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28 August 2013

To offer brave assistance

To offer brave assistance
To Lives that stand alone —
When One has failed to stop them —
Is Human — but Divine

To lend an Ample Sinew

Unto a Nameless Man —
Whose Homely Benediction
No other — stopped to earn —
                                                                            F492 (1862)  J767

Perhaps there is one in every family or circle of acquaintances. One individual goes his or her own way, standing, ultimately, alone. We might have tried to reason with this individual or offer persuasions to join the norm, but that doesn't mean that we won't go to great lengths to offer assistance when it is needed. We feel a bit committed to someone we have been involved with to such an extent. We can't just watch them suffer or get into trouble. It's human to try to help.

        That's the first stanza. In the second, Dickinson presents a different scenario. Here there is a "Nameless Man," whom apparently no one knows. When this poor soul needs some help most people just pass by. While it is human to help the "Lives that stand alone," it is "Divine" to help the nameless and unknown. I think Dickinson means "Divine" in the sense of inspired and with great spiritual qualities (this is similar to Pope's usage in "To err is human; to forgive, divine").

Now for a different reading:

       In the first stanza the assistance offered is "brave." I don't think this means "daring" or "valiant" so much as the old-fashioned meaning of "loud" and "flashy." Read with that connotation, the rest of the stanza becomes tinged with cynical irony. Perhaps we are happy to help those who ventured out despite our efforts – because we can then feel both a rightness about our earlier actions and a righteousness about helping them.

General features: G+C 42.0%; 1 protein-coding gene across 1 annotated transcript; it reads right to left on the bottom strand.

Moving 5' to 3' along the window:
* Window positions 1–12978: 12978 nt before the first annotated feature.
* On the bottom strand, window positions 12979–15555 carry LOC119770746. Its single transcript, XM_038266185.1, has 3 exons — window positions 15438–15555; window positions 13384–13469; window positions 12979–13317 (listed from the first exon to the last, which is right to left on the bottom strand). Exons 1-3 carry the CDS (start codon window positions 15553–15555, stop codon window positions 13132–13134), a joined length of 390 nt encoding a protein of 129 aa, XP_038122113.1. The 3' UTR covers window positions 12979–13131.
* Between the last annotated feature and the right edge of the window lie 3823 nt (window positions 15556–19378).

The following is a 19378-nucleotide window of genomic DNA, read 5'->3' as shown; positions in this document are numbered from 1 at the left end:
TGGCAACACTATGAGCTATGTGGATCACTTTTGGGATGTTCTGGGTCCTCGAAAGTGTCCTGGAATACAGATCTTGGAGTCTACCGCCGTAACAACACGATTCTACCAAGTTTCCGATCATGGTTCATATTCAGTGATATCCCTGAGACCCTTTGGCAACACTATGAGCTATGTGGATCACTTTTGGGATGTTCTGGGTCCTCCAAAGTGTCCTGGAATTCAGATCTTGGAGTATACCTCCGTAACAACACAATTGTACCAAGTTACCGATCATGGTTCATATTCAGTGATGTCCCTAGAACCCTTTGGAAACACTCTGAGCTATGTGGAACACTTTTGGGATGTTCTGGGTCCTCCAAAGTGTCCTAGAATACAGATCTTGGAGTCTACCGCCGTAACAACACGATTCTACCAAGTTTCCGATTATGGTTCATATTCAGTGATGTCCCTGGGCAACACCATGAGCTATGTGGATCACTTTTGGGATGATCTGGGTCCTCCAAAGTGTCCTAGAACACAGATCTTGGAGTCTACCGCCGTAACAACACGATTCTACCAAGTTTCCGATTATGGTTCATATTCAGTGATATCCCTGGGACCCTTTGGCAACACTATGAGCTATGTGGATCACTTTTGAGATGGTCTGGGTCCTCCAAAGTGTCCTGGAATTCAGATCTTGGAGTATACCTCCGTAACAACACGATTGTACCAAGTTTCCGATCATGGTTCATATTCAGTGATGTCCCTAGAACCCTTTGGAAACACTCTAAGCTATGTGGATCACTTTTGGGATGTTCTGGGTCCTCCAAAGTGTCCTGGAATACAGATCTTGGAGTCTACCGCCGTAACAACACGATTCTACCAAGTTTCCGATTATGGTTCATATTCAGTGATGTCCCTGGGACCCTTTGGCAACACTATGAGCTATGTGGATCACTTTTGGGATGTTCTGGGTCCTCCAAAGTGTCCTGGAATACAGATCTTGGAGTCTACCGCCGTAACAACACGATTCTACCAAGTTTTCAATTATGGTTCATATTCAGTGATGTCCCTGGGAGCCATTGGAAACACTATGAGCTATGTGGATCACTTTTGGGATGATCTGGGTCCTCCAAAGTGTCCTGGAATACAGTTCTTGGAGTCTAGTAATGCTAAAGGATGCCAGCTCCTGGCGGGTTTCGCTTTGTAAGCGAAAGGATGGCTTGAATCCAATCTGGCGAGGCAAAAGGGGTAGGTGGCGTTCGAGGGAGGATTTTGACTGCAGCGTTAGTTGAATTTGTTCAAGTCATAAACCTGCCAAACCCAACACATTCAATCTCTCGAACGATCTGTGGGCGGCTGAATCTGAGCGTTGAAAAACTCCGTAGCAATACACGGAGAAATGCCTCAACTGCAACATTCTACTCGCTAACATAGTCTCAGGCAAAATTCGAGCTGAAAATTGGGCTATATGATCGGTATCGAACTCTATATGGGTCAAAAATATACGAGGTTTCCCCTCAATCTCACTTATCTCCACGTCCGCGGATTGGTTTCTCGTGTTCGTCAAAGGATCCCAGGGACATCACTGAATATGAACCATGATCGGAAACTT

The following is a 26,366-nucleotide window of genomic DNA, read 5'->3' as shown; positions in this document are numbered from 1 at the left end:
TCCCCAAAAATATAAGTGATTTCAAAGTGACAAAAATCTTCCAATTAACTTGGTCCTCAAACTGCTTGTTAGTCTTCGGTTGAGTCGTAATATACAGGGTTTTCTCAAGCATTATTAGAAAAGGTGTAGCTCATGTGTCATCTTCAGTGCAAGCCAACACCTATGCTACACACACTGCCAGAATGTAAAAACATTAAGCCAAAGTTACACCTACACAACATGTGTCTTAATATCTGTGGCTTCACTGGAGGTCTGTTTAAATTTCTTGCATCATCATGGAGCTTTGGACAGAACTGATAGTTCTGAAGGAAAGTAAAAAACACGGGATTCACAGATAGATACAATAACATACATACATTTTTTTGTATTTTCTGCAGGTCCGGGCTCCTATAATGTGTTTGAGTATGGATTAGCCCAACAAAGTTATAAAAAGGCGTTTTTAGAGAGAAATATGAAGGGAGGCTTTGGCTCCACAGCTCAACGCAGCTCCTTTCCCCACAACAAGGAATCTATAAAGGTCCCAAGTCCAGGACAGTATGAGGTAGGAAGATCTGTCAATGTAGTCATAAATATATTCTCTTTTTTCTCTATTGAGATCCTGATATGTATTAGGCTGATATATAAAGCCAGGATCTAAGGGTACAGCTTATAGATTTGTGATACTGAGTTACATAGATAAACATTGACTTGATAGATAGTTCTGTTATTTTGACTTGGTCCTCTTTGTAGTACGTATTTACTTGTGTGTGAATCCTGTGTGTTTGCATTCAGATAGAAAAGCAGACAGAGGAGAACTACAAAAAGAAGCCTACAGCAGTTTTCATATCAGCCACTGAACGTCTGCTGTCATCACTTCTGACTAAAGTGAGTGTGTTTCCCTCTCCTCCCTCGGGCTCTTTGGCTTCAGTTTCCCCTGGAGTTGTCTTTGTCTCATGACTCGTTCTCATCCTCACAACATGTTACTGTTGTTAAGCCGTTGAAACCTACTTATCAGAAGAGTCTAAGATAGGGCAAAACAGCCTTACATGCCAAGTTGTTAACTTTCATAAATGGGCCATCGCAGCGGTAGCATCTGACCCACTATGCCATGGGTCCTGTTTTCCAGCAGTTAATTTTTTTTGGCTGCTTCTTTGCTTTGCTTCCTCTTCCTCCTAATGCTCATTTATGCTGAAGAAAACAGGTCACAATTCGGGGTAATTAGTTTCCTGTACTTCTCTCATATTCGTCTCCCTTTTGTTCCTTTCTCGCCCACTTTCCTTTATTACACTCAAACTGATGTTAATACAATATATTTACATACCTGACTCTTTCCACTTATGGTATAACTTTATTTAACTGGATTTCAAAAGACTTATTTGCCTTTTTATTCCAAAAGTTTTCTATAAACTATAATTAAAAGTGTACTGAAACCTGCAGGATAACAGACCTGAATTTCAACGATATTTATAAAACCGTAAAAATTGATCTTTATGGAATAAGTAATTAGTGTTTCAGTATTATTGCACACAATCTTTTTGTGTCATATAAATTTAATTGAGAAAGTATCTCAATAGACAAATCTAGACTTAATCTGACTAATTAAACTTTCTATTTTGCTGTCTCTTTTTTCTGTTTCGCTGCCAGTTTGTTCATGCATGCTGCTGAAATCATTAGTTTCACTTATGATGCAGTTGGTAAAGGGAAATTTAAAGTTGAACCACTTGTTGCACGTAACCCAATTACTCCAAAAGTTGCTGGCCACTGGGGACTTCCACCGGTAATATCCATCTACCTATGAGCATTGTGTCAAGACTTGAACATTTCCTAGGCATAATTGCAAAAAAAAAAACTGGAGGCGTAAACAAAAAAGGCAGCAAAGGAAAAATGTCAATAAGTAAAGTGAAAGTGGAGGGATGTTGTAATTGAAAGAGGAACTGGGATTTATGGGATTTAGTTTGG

William Ramirez Valenzuela
     But the second man? He needs some physical help, some "Ample Sinew." No one is lining up to earn his humble thanks, though. That would take a Jesus or Buddha or … a Good Samaritan. That's where I think Dickinson is taking us in this poem – to the Parable of the Good Samaritan (Luke 10:25-37). In that parable (used by Jesus to exemplify the concept of "neighbor" to a lawyer), the only person to help a man beaten and left for dead is a Samaritan, a despised outsider to the Jews of the day. A priest and his assistant  crossed the road and passed by, giving the poor man a wide berth. No doubt they were concerned about a trick and an ambush, or about ritual purity (should the man be dead).

       It is not religion, not the pius, not most of us who will minister to the poor when they need it most, but people without regard for their status – other outcasts, perhaps; Samaritans. (Odd that we really only know of Samaritans by this parable and so they are always "Good."

I think Dickinson was thinking about these lessons as she wrote the poems in this fascicle. In the previous poem she wrote about a dying soldier, ending it with

Mine be the Ministry
When thy Thirst comes —
Dews of Thessaly, to fetch —
And Hybla Balms —

She, humble in her own way as a retiring spinster, can nonetheless imagine herself freely giving of herself to help the dying and downtrodden. The poem challenges us to do likewise.  

   

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